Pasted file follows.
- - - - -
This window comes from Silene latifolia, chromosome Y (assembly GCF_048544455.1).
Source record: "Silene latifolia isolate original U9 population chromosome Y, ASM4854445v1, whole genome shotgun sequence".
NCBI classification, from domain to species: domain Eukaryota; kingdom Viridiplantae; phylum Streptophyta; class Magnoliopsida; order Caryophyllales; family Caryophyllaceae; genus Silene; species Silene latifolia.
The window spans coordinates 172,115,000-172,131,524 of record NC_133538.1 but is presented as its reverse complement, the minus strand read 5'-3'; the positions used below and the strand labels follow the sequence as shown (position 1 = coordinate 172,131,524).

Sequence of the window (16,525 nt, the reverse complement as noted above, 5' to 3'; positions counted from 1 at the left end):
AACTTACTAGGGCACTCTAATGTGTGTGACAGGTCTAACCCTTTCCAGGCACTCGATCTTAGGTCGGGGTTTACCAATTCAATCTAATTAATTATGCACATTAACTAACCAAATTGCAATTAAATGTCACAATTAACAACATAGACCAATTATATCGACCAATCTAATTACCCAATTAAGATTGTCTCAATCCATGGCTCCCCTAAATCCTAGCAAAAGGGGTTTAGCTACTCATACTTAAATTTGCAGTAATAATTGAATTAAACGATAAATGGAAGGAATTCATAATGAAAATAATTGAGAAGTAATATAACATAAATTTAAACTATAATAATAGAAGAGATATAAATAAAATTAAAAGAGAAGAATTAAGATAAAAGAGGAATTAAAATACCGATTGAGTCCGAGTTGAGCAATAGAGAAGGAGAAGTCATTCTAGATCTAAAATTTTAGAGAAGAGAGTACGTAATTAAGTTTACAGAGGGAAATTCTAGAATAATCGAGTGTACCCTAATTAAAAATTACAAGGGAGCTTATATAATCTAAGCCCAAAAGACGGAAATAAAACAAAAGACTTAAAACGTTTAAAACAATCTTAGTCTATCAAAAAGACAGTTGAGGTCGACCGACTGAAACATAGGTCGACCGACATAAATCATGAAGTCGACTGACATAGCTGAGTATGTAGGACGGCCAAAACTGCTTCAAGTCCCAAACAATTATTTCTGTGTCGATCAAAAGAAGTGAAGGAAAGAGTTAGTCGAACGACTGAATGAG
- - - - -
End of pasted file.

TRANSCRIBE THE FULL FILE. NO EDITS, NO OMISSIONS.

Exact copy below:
This window comes from Silene latifolia, chromosome Y (assembly GCF_048544455.1).
Source record: "Silene latifolia isolate original U9 population chromosome Y, ASM4854445v1, whole genome shotgun sequence".
NCBI classification, from domain to species: domain Eukaryota; kingdom Viridiplantae; phylum Streptophyta; class Magnoliopsida; order Caryophyllales; family Caryophyllaceae; genus Silene; species Silene latifolia.
The window spans coordinates 172,115,000-172,131,524 of record NC_133538.1 but is presented as its reverse complement, the minus strand read 5'-3'; the positions used below and the strand labels follow the sequence as shown (position 1 = coordinate 172,131,524).

Sequence of the window (16,525 nt, the reverse complement as noted above, 5' to 3'; positions counted from 1 at the left end):
AACTTACTAGGGCACTCTAATGTGTGTGACAGGTCTAACCCTTTCCAGGCACTCGATCTTAGGTCGGGGTTTACCAATTCAATCTAATTAATTATGCACATTAACTAACCAAATTGCAATTAAATGTCACAATTAACAACATAGACCAATTATATCGACCAATCTAATTACCCAATTAAGATTGTCTCAATCCATGGCTCCCCTAAATCCTAGCAAAAGGGGTTTAGCTACTCATACTTAAATTTGCAGTAATAATTGAATTAAACGATAAATGGAAGGAATTCATAATGAAAATAATTGAGAAGTAATATAACATAAATTTAAACTATAATAATAGAAGAGATATAAATAAAATTAAAAGAGAAGAATTAAGATAAAAGAGGAATTAAAATACCGATTGAGTCCGAGTTGAGCAATAGAGAAGGAGAAGTCATTCTAGATCTAAAATTTTAGAGAAGAGAGTACGTAATTAAGTTTACAGAGGGAAATTCTAGAATAATCGAGTGTACCCTAATTAAAAATTACAAGGGAGCTTATATAATCTAAGCCCAAAAGACGGAAATAAAACAAAAGACTTAAAACGTTTAAAACAATCTTAGTCTATCAAAAAGACAGTTGAGGTCGACCGACTGAAACATAGGTCGACCGACATAAATCATGAAGTCGACTGACATAGCTGAGTATGTAGGACGGCCAAAACTGCTTCAAGTCCCAAACAATTATTTCTGTGTCGATCAAAAGAAGTGAAGGAAAGAGTTAGTCGAACGACTGAATGAG